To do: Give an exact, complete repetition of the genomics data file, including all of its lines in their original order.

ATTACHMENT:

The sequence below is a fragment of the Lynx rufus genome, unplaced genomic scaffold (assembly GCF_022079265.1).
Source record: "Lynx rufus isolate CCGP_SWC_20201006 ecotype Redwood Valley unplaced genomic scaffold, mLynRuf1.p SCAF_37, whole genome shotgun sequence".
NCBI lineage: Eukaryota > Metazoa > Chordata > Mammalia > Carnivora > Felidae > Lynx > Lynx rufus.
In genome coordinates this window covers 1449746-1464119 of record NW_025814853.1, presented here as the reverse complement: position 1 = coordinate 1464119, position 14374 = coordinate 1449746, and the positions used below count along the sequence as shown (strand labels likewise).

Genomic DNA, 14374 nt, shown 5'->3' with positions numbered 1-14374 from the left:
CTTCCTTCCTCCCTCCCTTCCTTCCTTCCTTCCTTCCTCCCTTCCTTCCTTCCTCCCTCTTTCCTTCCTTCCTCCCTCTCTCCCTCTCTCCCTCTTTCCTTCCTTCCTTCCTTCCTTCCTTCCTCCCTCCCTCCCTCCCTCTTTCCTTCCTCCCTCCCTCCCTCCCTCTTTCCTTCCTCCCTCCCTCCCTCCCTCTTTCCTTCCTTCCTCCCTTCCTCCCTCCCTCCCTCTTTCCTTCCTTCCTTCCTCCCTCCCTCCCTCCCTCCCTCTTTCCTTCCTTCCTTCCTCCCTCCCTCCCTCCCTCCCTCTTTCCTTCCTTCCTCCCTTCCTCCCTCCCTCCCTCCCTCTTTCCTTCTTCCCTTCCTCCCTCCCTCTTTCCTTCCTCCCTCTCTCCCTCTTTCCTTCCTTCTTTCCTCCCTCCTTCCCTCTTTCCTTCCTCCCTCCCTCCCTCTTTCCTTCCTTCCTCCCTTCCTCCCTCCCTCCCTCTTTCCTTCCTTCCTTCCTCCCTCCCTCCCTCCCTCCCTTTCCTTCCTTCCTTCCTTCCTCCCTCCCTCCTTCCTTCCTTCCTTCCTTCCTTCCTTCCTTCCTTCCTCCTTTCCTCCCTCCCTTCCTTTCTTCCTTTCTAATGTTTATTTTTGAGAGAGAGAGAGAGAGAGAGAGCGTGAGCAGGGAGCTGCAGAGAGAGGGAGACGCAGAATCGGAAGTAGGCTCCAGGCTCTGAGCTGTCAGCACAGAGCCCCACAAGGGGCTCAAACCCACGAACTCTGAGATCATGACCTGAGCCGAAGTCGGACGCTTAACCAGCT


The sequence below is a fragment of the Lynx rufus genome, unplaced genomic scaffold (assembly GCF_022079265.1).
Source record: "Lynx rufus isolate CCGP_SWC_20201006 ecotype Redwood Valley unplaced genomic scaffold, mLynRuf1.p SCAF_37, whole genome shotgun sequence".
NCBI lineage: Eukaryota > Metazoa > Chordata > Mammalia > Carnivora > Felidae > Lynx > Lynx rufus.
In genome coordinates this window covers 1449746-1464119 of record NW_025814853.1, presented here as the reverse complement: position 1 = coordinate 1464119, position 14374 = coordinate 1449746, and the positions used below count along the sequence as shown (strand labels likewise).

Genomic DNA, 14374 nt, shown 5'->3' with positions numbered 1-14374 from the left:
CTTCCTTCCTCCCTCCCTTCCTTCCTTCCTTCCTTCCTCCCTTCCTTCCTTCCTCCCTCTTTCCTTCCTTCCTCCCTCTCTCCCTCTCTCCCTCTTTCCTTCCTTCCTTCCTTCCTTCCTTCCTCCCTCCCTCCCTCCCTCTTTCCTTCCTCCCTCCCTCCCTCCCTCTTTCCTTCCTCCCTCCCTCCCTCCCTCTTTCCTTCCTTCCTCCCTTCCTCCCTCCCTCCCTCTTTCCTTCCTTCCTTCCTCCCTCCCTCCCTCCCTCCCTCTTTCCTTCCTTCCTTCCTCCCTCCCTCCCTCCCTCCCTCTTTCCTTCCTTCCTCCCTTCCTCCCTCCCTCCCTCCCTCTTTCCTTCTTCCCTTCCTCCCTCCCTCTTTCCTTCCTCCCTCTCTCCCTCTTTCCTTCCTTCTTTCCTCCCTCCTTCCCTCTTTCCTTCCTCCCTCCCTCCCTCTTTCCTTCCTTCCTCCCTTCCTCCCTCCCTCCCTCTTTCCTTCCTTCCTTCCTCCCTCCCTCCCTCCCTCCCTTTCCTTCCTTCCTTCCTTCCTCCCTCCCTCCTTCCTTCCTTCCTTCCTTCCTTCCTTCCTTCCTTCCTCCTTTCCTCCCTCCCTTCCTTTCTTCCTTTCTAATGTTTATTTTTGAGAGAGAGAGAGAGAGAGAGAGCGTGAGCAGGGAGCTGCAGAGAGAGGGAGACGCAGAATCGGAAGTAGGCTCCAGGCTCTGAGCTGTCAGCACAGAGCCCCACAAGGGGCTCAAACCCACGAACTCTGAGATCATGACCTGAGCCGAAGTCGGACGCTTAACCAGCT